|Lat: 10.8°N, Long: 144.4°W, Diam: 67 km, Depth: km, Rükl: (farside)|
Left: Annotated image from Apollo Footprint Viewer. Right: Color-Coded-LAC 70 from USGS Digital Atlas of the Moon.
- Note: Artem'ev can be found in LAC 70 of the USGS Digital Atlas of the Moon, however, as this LAC is currently under construction (as of 31 May 2009 at time of writing), updates should be checked for.
Artem'ev formed during the Early Imbrium epoch -- 3.85 - 3.8 bn years ago. Several small craters as well as two to three small peaks lie on its relatively flat floor -- the southern portion of which seems to be covered by collapsed rim material more than is northern portion. The crater has impacted upon an older crater, Artem'ev G, to the east, and both lie on ejecta deposits formed from the Hertzsprung Basin (Nec ~ 3.92 - 3.85 bn old) whose centre lies some 600 kilometres away in the south-east direction. - JohnMoore2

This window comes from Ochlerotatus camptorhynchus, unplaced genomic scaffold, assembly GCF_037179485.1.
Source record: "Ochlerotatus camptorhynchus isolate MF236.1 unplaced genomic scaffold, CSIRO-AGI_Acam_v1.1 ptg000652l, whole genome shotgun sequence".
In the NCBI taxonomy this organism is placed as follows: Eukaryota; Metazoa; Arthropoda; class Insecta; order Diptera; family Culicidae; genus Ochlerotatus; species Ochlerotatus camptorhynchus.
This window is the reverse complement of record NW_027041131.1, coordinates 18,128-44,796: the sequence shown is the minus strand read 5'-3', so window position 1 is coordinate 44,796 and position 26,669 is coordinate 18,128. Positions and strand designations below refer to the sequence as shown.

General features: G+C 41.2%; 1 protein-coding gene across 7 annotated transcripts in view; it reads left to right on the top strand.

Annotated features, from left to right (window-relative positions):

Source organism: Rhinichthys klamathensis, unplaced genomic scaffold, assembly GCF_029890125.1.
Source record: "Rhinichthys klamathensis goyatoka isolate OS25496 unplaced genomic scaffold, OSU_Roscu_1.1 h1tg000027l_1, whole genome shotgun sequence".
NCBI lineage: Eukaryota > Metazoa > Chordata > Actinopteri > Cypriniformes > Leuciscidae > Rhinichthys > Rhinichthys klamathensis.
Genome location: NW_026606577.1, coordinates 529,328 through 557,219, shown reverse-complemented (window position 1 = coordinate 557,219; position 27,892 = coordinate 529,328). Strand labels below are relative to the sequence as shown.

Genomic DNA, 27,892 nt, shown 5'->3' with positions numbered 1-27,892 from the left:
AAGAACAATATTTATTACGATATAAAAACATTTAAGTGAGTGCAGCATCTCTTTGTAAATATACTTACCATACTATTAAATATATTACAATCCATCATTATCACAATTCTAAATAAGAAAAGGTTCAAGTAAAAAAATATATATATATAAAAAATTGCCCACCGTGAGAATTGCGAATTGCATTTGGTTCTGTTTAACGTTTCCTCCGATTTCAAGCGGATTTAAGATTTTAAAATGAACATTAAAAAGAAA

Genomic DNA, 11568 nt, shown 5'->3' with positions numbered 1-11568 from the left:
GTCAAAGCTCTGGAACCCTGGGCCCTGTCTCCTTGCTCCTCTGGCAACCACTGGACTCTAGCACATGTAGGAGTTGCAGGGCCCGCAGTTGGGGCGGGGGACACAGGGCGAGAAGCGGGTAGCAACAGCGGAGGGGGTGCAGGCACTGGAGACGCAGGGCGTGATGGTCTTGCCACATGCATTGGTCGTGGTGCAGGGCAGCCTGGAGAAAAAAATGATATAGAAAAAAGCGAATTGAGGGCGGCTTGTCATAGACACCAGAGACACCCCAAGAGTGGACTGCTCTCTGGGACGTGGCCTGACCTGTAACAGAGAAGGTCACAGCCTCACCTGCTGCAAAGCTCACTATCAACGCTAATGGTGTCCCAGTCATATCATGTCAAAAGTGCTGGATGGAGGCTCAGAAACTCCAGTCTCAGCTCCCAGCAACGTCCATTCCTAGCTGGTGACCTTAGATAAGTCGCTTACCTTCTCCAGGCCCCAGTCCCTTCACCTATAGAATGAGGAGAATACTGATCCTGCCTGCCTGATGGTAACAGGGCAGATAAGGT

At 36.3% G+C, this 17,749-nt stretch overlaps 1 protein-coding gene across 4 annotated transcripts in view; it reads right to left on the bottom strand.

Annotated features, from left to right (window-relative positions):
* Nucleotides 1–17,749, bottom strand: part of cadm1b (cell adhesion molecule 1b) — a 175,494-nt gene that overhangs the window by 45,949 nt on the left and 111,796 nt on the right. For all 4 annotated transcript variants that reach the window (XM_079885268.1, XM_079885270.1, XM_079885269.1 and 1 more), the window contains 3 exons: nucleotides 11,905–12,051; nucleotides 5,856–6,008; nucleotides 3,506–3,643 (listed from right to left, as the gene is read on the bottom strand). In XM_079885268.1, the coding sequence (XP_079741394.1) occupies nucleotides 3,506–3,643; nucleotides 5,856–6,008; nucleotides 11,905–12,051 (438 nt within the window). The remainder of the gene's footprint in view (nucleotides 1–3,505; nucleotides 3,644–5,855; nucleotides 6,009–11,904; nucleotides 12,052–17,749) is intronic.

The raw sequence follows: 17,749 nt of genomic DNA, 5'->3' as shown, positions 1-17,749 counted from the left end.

- What is that massive ridge on the left side of Artem'ev? Usually a massif like that is a portion of a degraded basin rim, but Artem'ev is far from the rim of the most likely suspect, the South Pole-Aitken Basin. - tychocrater May 31, 2009
- Named for Vladimir Andreevich Artem'ev (1885-1962), a Soviet rocket scientist.
- Artem'ev was in the initial list of farside names announced by the IAU in Menzel, 1971.
Physics is Fun! (the unnamed bowl-shaped crater south-southwest of Artem'ev L).
A Tiny, Glancing Blow (a very tiny ray-craterlet immediately east of the unnamed bowl-shaped crater south-southwest of Artem'ev L).